The time for talking is past; it is time to act.
Lets pass campaign
finance reform now
The League of Women Voters is alarmed at the common thread regarding legislative initiatives in this year's session: lack of response by our leaders to reform Hawaii's election system and bring confidence back to the voters.
Too many people don't vote because they feel that their vote does not count, believing that special interests with money carry the day. With voter participation at a level too low for comfort (below 50 percent of eligible voters), and distrust of government ever growing, our democracy is in danger.
Unless something is done to bring all citizens into the process with equal access to influencing government policies, we can abandon all pretense of being a democracy.
OUR LEGISLATIVE leadership could remedy this situation. Tomorrow, state Senate and House leaders could ensure the health of our political system by hearing and passing two campaign finance reforms. The first, House Bill 169, would establish public funding for the Honolulu City Council's campaign for 2002, when all nine seats will be vacant.
The Senate Transportation and Intergovernmental Affairs Committee headed by Sen. Cal Kawamoto, (D-Waipahu), killed a similar bill last year. We want to avoid a rerun, and demand that hearings on this bill be held by senators who are the chairpersons of the responsible committees -- Sens. Kawamoto, Donna Kim and Brian Kanno, and later Sen. Brian Taniguchi, who should hear it in the Committee on Ways and Means.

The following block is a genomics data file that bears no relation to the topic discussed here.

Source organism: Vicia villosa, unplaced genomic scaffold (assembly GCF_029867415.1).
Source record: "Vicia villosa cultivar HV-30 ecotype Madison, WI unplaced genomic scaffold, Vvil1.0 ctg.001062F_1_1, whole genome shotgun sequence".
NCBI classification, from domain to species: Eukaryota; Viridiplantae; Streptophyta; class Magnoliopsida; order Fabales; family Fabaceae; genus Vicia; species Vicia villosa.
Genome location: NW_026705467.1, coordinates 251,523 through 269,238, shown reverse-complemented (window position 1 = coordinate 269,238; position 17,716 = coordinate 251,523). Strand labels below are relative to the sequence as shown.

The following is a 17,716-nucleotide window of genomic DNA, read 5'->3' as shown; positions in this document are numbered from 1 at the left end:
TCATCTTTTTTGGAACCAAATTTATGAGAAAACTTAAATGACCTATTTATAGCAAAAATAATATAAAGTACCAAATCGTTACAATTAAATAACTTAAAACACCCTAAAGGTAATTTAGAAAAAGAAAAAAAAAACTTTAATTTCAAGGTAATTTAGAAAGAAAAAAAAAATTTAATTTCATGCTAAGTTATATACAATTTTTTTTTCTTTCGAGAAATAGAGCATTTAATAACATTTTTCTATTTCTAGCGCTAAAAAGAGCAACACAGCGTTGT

The second bill, HB 170, is loaded with excellent campaign finance items. This bill would corrects a good part of the problem by:
>> Cutting contribution limits in half, (the League supports "reasonable limits");
>> Prohibiting state and national banks, corporations and labor organizations from contributing to campaigns.
>> Requiring clear, audible, or legible, prominent disclaimers containing specific information about who paid for campaign advertisements.
The League supports most of the bill, except for allowing unlimited use of contributions from campaign funds for nonprofit community service, educational, youth, recreational, charitable, scientific, literary, or civic organizations.
ALTHOUGH THESE organizations are worthy of support, using campaign funds should be limited to actual campaign expenses. The record shows that almost half of the some campaign funds are used for donations, raising serious concerns about the purpose of such donations.
In states such as Arizona, Maine, and Vermont, where there has been campaign finance reform, there is more competition and more legislators are elected without ties to special interests.
Hurdles remain, not just for Hawaii, but for other states where the fox watches the hen coop.
In 1998, Massachusetts passed a Clean Elections Law, but legislators delayed implementation of the law until this month. Many legislators were relieved by no longer having to raise funds to run for election but the prospect of facing new and possibly first-time-ever opposition is sobering. In this past election, Massachusetts had the second highest rate of uncontested races in the country at 71 percent.
IN HAWAII, 14 candidates for the Senate and the House were elected in the primary without opposition. Others faced competition in the primary election, but none in the general election. Still others had no competition in the primary, but faced competition in the general election.
We should have a choice of candidates in all of our elections. Campaign reform will open those doors to let democracy shine in.
We challenge Senate and House leaders to be bold and to pass both bills this legislative session so that we can once again place confidence in our politicians. Big Island Mayor Harry Kim won even though his campaign contributions were limited to $10 -- and he had plenty of competition for the position of mayor.
Maile M. Bay is president of the
Hawaii League of Women Voters.